and Acknowlodgsj the Admiral'
Wisdom He Wantn tbe United
BUtos to llav Full Tower.
Wasiiixutox, May 20. Commodore
Walker, who is acting Secretary of thu
Navy, today received the following dis
patch from C'apt. Farquhar, who com
manded tho Trenton:
Hi FRAXCIfe'kt, ('.it , Muy ;0, lvs-.
Arr'ved: KocMon, bxund (or Maro
Island, with Capt. !'ariiihar, I.ieuts.
Hi-own, li 'iuny, Scott; Pmi.1 Assistant l'.u
ginceis Maine, Gait, .Matthews; Chaplain
McAllister, Assistant Suigeon White,
boatswain McLaughlin, Sailmaker Cout
well, of tho Trenton; Lieqts. Conlin, Wil
son, Culver, Kusiiis (Jibhons, lloath;
Chief Kngiiieer (ireemy Post Assistant
Kiiginocr Webster, Surveim Harvey, of
lho Ynndaliu; Knsigu I'luld, of tho Nipsic;
'M:', meu from the Trenlon and Ml from
Seveu otlicers and nevonty-ix men were
left at Ssiikm to finish th work of w reck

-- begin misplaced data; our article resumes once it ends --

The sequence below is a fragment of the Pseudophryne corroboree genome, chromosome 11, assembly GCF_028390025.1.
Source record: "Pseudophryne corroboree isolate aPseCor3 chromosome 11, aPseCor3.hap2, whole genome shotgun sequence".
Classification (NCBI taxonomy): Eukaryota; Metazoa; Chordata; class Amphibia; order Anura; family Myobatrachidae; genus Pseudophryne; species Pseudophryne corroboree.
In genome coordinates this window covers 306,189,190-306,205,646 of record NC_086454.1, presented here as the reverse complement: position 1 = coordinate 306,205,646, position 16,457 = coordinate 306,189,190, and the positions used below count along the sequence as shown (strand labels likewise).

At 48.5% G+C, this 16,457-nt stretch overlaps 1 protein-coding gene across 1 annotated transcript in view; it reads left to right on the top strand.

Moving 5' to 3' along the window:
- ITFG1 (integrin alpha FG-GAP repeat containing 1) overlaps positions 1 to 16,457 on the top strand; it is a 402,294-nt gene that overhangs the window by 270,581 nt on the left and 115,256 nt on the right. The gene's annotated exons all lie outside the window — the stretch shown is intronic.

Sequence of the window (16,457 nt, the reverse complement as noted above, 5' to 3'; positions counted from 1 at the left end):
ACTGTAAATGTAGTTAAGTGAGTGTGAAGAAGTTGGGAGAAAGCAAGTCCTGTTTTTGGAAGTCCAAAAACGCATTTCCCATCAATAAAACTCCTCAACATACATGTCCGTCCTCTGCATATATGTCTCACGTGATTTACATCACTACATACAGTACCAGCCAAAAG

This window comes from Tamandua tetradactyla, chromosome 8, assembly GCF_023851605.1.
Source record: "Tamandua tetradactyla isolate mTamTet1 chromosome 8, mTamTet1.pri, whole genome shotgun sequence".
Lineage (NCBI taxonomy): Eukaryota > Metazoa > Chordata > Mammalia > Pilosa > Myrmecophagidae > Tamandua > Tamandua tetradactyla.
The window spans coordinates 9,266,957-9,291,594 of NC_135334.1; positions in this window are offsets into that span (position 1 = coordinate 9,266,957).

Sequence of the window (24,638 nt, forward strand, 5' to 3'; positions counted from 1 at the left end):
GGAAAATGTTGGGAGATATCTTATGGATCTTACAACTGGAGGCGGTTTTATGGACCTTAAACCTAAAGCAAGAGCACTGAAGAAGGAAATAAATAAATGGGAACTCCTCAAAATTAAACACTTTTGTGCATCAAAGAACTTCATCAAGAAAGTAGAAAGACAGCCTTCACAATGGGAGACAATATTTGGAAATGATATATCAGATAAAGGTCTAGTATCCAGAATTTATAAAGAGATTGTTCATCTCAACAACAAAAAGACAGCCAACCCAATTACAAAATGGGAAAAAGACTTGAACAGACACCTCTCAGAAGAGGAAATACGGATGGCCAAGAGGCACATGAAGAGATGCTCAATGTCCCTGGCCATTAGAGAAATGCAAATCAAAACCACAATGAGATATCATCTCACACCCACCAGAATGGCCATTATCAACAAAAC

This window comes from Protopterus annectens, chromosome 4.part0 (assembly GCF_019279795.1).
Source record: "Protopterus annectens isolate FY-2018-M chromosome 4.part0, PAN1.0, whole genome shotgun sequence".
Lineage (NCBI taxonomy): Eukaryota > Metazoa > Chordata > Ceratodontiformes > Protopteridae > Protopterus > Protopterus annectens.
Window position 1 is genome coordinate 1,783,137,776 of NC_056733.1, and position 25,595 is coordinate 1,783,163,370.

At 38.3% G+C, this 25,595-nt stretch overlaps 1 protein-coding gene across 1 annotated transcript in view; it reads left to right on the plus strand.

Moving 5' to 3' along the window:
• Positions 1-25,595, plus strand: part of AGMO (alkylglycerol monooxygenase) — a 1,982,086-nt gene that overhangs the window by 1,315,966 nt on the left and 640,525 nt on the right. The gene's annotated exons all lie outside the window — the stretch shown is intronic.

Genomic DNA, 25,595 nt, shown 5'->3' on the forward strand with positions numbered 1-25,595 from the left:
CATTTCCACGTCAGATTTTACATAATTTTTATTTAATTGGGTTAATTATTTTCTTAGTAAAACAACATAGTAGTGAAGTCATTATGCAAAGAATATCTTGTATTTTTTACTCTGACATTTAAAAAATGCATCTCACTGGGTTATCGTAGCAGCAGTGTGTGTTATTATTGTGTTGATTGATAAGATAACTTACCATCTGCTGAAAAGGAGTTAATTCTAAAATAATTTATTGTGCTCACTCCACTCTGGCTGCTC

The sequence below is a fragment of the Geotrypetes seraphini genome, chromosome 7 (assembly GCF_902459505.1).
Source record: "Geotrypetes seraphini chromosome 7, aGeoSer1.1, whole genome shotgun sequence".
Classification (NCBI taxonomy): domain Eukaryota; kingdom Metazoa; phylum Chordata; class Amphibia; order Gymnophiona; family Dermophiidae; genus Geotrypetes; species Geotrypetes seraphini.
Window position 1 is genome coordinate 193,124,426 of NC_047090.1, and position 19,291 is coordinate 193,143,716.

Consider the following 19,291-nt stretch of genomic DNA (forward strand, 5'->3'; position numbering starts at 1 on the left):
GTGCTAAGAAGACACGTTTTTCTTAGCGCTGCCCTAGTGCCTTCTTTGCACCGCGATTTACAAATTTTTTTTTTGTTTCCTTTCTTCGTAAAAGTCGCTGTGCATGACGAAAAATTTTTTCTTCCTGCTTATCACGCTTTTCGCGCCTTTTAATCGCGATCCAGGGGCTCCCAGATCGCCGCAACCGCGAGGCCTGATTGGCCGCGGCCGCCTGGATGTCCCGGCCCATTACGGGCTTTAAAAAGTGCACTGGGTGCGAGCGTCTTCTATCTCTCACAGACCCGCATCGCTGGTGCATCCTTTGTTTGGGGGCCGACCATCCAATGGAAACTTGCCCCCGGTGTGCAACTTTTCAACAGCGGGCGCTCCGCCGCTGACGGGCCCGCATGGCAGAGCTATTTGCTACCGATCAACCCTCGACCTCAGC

ing. The Admiral wislx-s steamers sent
(oilhwitli. Steiimem frdm Auckland nro
convenient, if thu department can arrange
to have them call at A pin, Tho Admiral
has issued a proclamation to the Sainoana
advising peace. The armies are disband
ing to uwuil lho result of the llerlin con
fereiui'. Theio is fuuiina among the
natives, caused by the .14 ruction ol crops
during the recent hurricane. Thu Admiral
rv.pieels uiitliority to ise rations to them.
I mil ordered lo Washington, and will
start as soon as toslhie. , I aihii iiak.
As s4iiuo liinu must el a so Istoro the
next steamer leaves lor Hsnioa, the orders
necexsary to enable Adntirsl Kimls rly to
issue rations cannot bn will imuudi duly.
1111: .M Msj huh lino I nit T.
Admiral Kluibrrly' rrarl.tmnllaa and
l'n.yrltd isv by l.iu V .-si. ru As k-i.uisI 'ns.j
Ai'lA, .Simon, May I. iTiiU shipwrecked
ollicers and new of the Unite I Stales lueu-uf-war
Trillion and Vnodaha leave hereon
the steamer Koikloii luday for M.ue Ulan l
Navy Yard. Owing to r .pjrts which had
Irt-en received here recently, it w as thought
that lho Oceanic stt.iuixliip Mariposa
W.mlil stop ul Apia last .Su:;d.iy, April '.'S,
uud tako :iilj of thu men !e Km Kraneiset).
Piepar.itioim . re made t iheM nfjass's
a'lival, uud thu 111 II were selected 10 bo
seiituw.iy iii the stenmcr. Tim steamer
I. tiU-ck urrived hero (i im Sydney o:i Sun